The call you’ve been waiting for finally comes. The president and CEO of James Nanochic Widget Makers, Inc. is on the line. Peter James’ company has cornered the market on the cute microchip—advancing an interest in science among the young while creating trendy, chic communication devices for the beautiful. Posed to take his company global within the next six months, James now faces several crises of conscience: outsourcing, keeping his company green within an international market, interfacing well with counterparts and new colleagues in Russia, China, India, Eastern and Western Europe. Waking up the fifth night in a row in his 6,000 square foot mansion alone and in a cold sweat, Nanochic’s founder picks up the phone, reaches for your card, looks at a moment, and dials.

It’s 12 a.m. in Bangkok and you’ve just closed a deal for publication of your fifth novel. You’re awake to take James’ call and glad to be sober.

Peter James is your typical solitary high achiever: impossible standards, not the most trusting, soft and caring on the inside but with a hard shield of exacting perfectionism that has created minor bursts of fear, irritation and deeply buried annoyance on his team. You listen, as a good executive coach does, and find that James’ concerns aren’t solely expansion-oriented. He’s watched that resentment and irritation build, and so far has managed it with the skill of a preschooler on a teeter-totter. He knows the expansion of the company is going to light fires as well as heighten sensitivities, and he doesn’t want his basic good nature, firm dream for Nanochic, and solid corporate structure to collapse as a result of “personalities.” Refusing to see himself as weak or in need of therapy, he asks you to clarify what an executive coach is and what an executive coach does.

This very scenario may be the one of which you dream. The big call comes and you don’t want to stumble through the client’s first questions. As a coach relatively new to the field or preparing to open your own doors, be keenly aware of the terminology and the differing responsibilities within the broad fields of personal, business or executive coaching. Executive coaches are not therapists, and they need to be able to explain the distinction to clients. In short, therapists, psychologists, psychiatrists, or any type of mental health professional deals with pathology. If you seek a therapist, you sense there is something wrong; if you seek a coach, nine times out of ten you simply want to improve in some area. The dysfunctional seek therapy; those who seek optimal functioning look for a coach.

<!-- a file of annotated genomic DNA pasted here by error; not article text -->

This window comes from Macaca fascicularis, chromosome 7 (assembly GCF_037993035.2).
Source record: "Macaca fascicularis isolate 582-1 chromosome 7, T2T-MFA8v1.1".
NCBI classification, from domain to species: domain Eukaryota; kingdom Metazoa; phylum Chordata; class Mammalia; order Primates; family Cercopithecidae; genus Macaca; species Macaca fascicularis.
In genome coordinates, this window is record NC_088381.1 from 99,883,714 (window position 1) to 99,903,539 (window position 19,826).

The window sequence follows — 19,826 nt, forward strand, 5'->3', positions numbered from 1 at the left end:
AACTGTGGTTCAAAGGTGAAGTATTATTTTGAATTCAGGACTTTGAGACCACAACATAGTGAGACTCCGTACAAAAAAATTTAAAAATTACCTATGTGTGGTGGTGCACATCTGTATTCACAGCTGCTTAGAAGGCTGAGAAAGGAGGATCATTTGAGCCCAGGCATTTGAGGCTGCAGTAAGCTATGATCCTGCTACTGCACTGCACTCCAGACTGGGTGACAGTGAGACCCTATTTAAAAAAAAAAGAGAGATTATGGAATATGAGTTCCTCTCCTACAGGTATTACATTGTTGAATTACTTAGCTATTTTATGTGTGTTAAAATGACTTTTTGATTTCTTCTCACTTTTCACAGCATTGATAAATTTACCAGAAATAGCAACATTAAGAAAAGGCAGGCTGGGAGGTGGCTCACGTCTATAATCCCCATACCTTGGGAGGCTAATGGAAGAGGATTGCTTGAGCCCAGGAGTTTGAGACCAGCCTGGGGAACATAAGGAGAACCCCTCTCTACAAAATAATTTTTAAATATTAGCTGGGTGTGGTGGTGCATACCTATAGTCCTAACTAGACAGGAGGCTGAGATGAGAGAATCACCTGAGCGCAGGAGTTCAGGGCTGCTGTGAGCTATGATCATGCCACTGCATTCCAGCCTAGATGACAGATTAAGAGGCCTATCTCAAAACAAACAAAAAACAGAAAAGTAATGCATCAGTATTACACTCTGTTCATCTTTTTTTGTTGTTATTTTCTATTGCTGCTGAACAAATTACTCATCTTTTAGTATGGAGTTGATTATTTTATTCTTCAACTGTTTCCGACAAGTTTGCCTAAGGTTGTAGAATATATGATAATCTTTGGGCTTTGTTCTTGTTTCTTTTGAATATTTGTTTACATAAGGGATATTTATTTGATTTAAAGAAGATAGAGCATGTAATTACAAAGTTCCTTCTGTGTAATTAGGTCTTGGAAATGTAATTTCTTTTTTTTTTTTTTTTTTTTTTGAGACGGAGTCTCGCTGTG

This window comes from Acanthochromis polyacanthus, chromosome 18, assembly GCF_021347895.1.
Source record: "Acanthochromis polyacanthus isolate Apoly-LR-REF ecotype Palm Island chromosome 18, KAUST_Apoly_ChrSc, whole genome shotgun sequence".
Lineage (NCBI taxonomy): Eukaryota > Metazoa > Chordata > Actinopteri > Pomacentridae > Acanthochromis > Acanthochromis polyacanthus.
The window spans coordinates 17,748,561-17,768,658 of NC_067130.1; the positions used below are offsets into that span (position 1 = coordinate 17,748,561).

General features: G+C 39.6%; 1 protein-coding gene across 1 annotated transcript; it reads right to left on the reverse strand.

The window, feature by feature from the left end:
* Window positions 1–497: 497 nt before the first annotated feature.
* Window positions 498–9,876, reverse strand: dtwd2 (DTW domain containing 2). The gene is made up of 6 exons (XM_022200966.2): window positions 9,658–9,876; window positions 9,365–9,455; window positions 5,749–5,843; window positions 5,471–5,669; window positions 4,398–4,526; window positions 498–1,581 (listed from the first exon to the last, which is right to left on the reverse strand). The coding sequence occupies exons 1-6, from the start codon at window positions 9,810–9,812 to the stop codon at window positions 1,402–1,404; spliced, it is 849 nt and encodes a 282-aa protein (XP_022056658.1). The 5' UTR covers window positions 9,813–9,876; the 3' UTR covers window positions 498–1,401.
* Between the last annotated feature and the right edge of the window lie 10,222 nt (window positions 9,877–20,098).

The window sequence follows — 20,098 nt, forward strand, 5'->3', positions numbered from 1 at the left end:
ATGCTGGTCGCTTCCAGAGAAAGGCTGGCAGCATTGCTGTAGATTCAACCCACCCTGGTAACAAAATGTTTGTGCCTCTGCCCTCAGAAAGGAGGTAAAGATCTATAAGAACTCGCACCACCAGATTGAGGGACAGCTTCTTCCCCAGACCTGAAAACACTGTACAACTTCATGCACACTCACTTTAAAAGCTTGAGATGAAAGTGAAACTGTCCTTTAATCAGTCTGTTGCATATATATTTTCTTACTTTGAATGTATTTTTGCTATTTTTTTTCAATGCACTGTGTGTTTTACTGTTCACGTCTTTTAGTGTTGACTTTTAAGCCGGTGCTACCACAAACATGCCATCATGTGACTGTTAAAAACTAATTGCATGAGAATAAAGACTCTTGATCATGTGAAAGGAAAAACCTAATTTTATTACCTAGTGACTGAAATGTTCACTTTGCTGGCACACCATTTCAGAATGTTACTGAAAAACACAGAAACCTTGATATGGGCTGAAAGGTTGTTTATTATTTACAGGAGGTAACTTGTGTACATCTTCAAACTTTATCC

Not that therapeutic skills are not called for as an executive coach; the successful, adept coach, warns Don McCrae in his article “A Better Person Makes A Better Exec,” needs all of the following skills sets:
A therapist’s tools for changing behavior, the evaluation tools of a human-resources professional, the organizational skills and project management acumen of a consultant, a professor’s knowledge of adult learning and development principles, and a sports psychologist’s knowledge of the multiple connections between mind and body. (McCrae 2)
Why so many necessary yet varied skill sets? Top-level executives like Peter James, our hypothetical client, are complex people. Diverse, yes, but sharing several common qualities of the high achiever.

Many CEOs, CFOs, and company presidents possess the inner steel, drive, passion and vision as well as commitment to propel themselves rapidly to the top, but their ability to create and maintain productive, prolific teams and relationships frequently suffers. A well-trained and well-prepared executive coach knows that she must use the entire list of skills McCrae delineates in his article while amassing deep knowledge of her client’s company’s corporate “culture, philosophy, and measures of success” (McCrae 2). Until she can convince Mr. James that globalization of his company is possible without destroying himself or all that he has managed to create, 2 a.m. will remain sweaty and cold in the epicenter of his 6,000 square foot home.

You speak with James at length—despite the hour; successful executive coaches understand the value of extra compassion and targeted listening on an intake call. James is familiar with Kevin Conroy, director of Executive Coaching and Organisational Development at DBM Ireland, a leading global provider of innovative leadership development and organizational change solutions. He read Conroy’s rather derisive review of the origins of executive coaching, and wants to know, specifically, how your services are different from those offered by gurus of the past.

A genesis spanning the late seventies and reaching as far as the turn of the millennium, Conroy finds fault with the New Age/self-help orientation of the gurus characterizing the first and aspects of the second phase of the field’s development. Guru-centered coaching could not last and eventually met its own demise, and the focus on the individual self in New Ageist/self-help program coaching Conroy finds limited and limiting. The promise of the third wave rests, Conroy asserts, within the coaching clients’ insistence on measurable change, accountability verifiable in numbers as well as expertise in psychological techniques and group dynamics that, combined, will provide the executive with approaches to change sensitive to the corporate culture, philosophy, and expectations for heightened performance.